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Books > History > Gender > Captive Gender (Ethnic Stereotypes & Cultural Boundaries)
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Captive Gender (Ethnic Stereotypes & Cultural Boundaries)
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Captive Gender (Ethnic Stereotypes & Cultural Boundaries)
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About the Book

 

The centrality of gender to nationalism, and to imagining the nation, has been convincingly argued by feminist scholars and activists across the world. As Rada lvekovic says, it is probably the “first organizing principle in any society.”

 

In this critical set of essays, she advances that argument by locating it in the context of the ethnic or communal division of countries; the gradual, and perhaps even deliberate, depoliticisation of a society that prepoliticisation it towards violence; and finally, in the juxtaposition of nationalism and freedom itself.

 

Intellectually and politically grounded in the experience of successive partitions, this theoretically sophisticated analysis presents a challenge to feminists and political philosophers alike, on the very notion of the modern nation and its evolution; and on the exclusions-of women, of minorities and of the underclasses-that it engenders.

 

About the Author

 

Rada lvekovic, philosopher, writer and feminist, was born in Zagreb, Yugoslavia, in 1945. She is currently Programme Director at the College international de philosophie, Paris. She has taught at the Department of Philosophy of the University of Paris-8 (Vincennes a Saint Denis) and, previously, at the University of Zagreb, Yugoslavia. She is the author of Le sexe de la nation (2003); Divided Countries, Separated Cities: The Modern Legacy of Partition (ed. with Ghislaine Glasson Deschaumes, 2003); and of Partitions:

 

Reshaping States and Minds (2005)' co-edited with S. Bianchini, S. Chaturvedi & R. Samaddar.

 

Introduction

 

An introduction should introduce some piece of definitive writing or thinking. I have nothing of the sort to offer. So this is an introduction to an introduction, any reasoning being necessarily provisional and liable to revision.

 

Three essays from different years 0992, 1998, 2002) are combined in this small book. It seems only right to me that they should be grouped together and published in India, though none of them (as opposed to other writings of mine) has anything particular to do with India. The reason is that India is inscribed into my biography in many intimate ways, since I partly studied there, and have many friends there. Back home in a country which was also struck by a partition, as was India, in the former Yugoslavia I had read “Indian studies” at University. I would continue to study, read, teach things Indian and South Asian. But although I was not the worst of students, I still had to unlearn it all and reorganise it in my head, over the years, if the subcontinent was to make any sense to me.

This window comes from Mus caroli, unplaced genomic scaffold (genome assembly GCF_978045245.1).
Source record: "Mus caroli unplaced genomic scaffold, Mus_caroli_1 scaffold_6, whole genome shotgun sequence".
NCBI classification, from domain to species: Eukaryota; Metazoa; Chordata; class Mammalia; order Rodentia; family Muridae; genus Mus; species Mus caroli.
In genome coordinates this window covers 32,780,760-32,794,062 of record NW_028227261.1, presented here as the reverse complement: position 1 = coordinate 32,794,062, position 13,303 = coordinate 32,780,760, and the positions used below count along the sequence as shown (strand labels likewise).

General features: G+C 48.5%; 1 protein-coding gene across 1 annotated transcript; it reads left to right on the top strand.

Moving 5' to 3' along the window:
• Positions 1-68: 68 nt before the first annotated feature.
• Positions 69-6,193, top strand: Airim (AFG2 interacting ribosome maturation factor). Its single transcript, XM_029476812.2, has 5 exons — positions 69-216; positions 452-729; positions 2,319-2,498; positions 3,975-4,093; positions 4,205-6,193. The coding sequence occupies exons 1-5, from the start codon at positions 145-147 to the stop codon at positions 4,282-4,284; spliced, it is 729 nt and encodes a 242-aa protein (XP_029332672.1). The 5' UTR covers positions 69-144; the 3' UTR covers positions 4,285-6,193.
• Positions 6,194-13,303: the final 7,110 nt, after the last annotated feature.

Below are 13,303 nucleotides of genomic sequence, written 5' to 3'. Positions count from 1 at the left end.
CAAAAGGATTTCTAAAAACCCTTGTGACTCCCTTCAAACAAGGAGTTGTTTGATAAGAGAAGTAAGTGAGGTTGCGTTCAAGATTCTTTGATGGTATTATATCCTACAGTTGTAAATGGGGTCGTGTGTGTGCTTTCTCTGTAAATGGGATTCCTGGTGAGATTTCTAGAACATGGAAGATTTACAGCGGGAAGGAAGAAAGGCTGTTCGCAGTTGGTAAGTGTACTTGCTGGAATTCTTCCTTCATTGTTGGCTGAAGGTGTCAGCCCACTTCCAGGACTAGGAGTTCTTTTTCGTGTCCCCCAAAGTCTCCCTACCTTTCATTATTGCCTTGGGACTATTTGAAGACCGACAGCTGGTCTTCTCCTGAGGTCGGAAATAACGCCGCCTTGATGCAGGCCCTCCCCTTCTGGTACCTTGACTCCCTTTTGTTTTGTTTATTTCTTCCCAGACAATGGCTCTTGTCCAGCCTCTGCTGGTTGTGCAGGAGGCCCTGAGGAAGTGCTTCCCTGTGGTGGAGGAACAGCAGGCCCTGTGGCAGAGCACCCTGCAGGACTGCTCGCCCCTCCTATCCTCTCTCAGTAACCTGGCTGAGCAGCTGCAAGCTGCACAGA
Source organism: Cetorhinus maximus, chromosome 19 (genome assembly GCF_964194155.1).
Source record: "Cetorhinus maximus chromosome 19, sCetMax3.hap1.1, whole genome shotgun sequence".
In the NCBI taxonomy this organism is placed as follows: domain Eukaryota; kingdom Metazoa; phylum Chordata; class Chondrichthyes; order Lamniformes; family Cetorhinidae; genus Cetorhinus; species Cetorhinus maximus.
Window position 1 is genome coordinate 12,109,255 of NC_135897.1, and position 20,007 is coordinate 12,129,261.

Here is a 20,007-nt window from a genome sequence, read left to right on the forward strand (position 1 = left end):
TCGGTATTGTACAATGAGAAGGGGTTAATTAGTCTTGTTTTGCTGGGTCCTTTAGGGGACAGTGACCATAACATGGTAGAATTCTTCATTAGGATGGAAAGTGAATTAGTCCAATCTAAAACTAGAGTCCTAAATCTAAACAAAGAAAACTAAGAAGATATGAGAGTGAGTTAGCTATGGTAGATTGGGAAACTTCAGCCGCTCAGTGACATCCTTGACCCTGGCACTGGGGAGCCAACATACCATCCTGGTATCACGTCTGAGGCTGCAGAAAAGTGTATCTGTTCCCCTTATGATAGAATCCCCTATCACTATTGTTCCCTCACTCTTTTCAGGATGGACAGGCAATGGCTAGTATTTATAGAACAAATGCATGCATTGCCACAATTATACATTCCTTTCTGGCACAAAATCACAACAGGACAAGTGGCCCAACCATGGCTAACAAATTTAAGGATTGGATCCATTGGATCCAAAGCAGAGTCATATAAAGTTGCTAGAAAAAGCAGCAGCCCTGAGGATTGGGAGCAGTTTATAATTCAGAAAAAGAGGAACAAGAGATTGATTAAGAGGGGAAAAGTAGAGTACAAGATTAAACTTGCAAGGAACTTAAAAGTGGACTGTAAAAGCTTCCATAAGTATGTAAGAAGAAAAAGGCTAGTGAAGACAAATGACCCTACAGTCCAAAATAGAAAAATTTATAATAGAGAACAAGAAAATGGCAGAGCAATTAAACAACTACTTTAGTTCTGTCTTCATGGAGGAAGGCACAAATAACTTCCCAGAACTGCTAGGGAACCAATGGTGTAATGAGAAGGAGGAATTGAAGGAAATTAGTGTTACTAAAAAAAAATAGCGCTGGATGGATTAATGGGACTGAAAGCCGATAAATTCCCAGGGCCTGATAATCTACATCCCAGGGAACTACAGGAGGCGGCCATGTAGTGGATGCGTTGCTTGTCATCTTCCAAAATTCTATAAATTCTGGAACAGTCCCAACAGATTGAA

My PhD was from Delhi University, on Buddhist philosophy, written under Professor R.C. Pandey in the early nineteen seventies. Thereafter I taught philosophy in the philosophy department at Zagreb University until 1991, when the process of dismantling the country began, then in the philosophy department of the University of Paris-S, Vincennes a Saint-Denis, The Chair I held was the Chair of Asian Philosophies, and the philosophies I taught were Indian philosophies, comparative philosophy, but also French philosophy, feminist theory and various philosophical-anthropological and political topics that interested me, and that I usually tried to present as, and at the intersection of, different currents of thought. Over the past decade, I have embarked on studying partitions, the construction of nations, and in particular on gender and nation, a topic with which the three collected papers here deal. My own main philosophy teacher back home, Cedomil Veljacic 0915- 1997), went in the Sixties first to India, then to Sri Lanka as a visiting professor where he became Bhikkhu Nanajivako, and where I visited him many times, continuing to work with him. He would die a Bhikkhu.

 

I started teaching Indian philosophies, as best I could, to students who had heard from other teachers, my colleagues, that philosophy started in Greece and existed only in the West, and who dismissed what I thought was Indian philosophy, as religion and mythology. My own professor, Veljacic, an excellent and erudite philosopher with an extraordinary biography, and a good translator from Sanskrit and Pali, contributed to our confusion by telling us that Indian philosophy was as good as western, thereby involuntarily making a norm of the latter. I understood, even as a student, that comparison could not, methodologically, be taken for granted, and that the methodology one uses is not neutral.

 

This was confirmed for me from different walks of life and in different ways: for example, by my personal discovery of the uncomfortable position of women in philosophy, a discipline that denied us access to, and the capacity for, abstract thinking and theoretical work, before the discovery of the generally difficult position of women everywhere in society and history, alas; it was also confirmed to me through philosophical readings: the Buddhist philosopher Nagarjuna, or, in the 20,h century, through Kalidas Bhattacharya, Wittgenstein and many others. But what was conclusive was some contemporary French philosophers whom I read in the Seventies, such as Irigaray, Derrida, Lyotard, Deleuze and Guattari, many of whom endeavoured to introduce “the Other” into a dialogue scripted by them, where the Other seemed to remain speechless. This was puzzling, as puzzling and comparable to my own feeling of insufficiency at articulation which I felt as a lack of resonance in the milieu.

 

Contents

 

 

Instead of an Introduction

1.

Women, Nationalism and War

 

Make Love Not War

2.

The Bosnian Paradigm

3.

Gender & Nation

 

Split Reason & Freedom

 

Sample Page


Captive Gender (Ethnic Stereotypes & Cultural Boundaries)